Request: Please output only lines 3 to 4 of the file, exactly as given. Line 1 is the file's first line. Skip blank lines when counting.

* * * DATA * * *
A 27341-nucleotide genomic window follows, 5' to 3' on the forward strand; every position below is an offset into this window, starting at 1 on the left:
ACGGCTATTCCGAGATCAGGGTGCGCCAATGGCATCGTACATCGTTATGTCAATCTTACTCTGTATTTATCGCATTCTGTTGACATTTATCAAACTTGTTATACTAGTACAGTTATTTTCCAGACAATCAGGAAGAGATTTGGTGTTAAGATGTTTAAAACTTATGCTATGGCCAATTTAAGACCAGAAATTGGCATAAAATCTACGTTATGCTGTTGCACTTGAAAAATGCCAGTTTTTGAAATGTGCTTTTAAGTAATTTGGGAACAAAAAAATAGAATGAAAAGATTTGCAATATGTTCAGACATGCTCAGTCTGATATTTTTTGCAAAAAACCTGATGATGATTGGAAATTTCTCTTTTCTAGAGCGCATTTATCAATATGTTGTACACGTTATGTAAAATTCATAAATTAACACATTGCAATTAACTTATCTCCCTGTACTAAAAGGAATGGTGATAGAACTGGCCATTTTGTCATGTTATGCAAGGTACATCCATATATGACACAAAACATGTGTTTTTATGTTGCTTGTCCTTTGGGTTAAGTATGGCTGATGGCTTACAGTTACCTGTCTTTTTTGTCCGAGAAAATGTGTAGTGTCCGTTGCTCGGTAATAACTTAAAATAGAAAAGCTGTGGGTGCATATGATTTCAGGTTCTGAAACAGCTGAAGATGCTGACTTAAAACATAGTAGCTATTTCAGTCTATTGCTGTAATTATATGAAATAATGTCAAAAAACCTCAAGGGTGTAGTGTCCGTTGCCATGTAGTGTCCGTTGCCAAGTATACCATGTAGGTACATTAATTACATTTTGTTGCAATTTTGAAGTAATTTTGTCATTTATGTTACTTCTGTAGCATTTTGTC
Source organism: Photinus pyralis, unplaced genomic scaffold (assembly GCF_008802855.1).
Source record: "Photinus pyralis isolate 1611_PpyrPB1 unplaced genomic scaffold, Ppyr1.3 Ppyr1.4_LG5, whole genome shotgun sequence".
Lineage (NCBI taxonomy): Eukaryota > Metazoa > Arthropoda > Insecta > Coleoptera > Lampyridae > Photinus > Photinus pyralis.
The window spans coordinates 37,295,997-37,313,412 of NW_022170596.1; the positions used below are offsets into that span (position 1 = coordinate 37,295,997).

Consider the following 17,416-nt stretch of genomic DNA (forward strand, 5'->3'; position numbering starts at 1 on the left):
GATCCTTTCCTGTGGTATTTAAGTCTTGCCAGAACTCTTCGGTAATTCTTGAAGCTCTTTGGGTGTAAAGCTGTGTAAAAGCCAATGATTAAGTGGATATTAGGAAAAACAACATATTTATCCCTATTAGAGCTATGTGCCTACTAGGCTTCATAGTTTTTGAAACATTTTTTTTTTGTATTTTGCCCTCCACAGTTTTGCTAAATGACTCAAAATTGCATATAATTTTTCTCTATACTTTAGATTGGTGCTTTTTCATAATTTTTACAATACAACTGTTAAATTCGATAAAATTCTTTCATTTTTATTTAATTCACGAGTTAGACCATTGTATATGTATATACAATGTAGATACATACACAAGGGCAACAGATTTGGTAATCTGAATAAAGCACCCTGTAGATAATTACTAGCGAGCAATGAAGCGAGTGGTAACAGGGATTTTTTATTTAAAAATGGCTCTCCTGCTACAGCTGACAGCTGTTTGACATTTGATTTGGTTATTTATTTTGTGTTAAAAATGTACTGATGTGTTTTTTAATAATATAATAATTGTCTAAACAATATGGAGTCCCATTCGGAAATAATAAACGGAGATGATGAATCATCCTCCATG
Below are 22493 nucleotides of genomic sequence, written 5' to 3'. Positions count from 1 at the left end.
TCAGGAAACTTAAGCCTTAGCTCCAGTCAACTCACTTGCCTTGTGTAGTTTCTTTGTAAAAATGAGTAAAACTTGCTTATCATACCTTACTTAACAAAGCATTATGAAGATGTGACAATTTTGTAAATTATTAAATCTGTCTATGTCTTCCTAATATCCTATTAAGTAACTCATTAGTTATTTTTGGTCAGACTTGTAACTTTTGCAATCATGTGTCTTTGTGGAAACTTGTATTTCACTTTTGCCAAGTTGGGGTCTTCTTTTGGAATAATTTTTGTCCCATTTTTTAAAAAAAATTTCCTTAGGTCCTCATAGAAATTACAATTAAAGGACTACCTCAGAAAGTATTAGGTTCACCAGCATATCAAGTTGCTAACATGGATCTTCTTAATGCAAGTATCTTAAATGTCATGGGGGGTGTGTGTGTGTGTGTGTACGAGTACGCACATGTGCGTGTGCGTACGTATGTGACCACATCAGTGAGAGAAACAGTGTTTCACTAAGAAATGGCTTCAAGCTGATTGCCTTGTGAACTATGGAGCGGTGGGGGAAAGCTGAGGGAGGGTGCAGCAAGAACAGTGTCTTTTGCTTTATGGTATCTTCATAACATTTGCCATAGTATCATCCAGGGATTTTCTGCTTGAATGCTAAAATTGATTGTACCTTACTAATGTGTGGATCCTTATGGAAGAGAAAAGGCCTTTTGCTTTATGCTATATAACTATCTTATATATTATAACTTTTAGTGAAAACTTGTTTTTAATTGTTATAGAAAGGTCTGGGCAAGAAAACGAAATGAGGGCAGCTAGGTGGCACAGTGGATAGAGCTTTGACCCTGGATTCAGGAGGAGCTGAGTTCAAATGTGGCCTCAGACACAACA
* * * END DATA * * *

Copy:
Source organism: Photinus pyralis, unplaced genomic scaffold (assembly GCF_008802855.1).
Source record: "Photinus pyralis isolate 1611_PpyrPB1 unplaced genomic scaffold, Ppyr1.3 Ppyr1.4_LG5, whole genome shotgun sequence".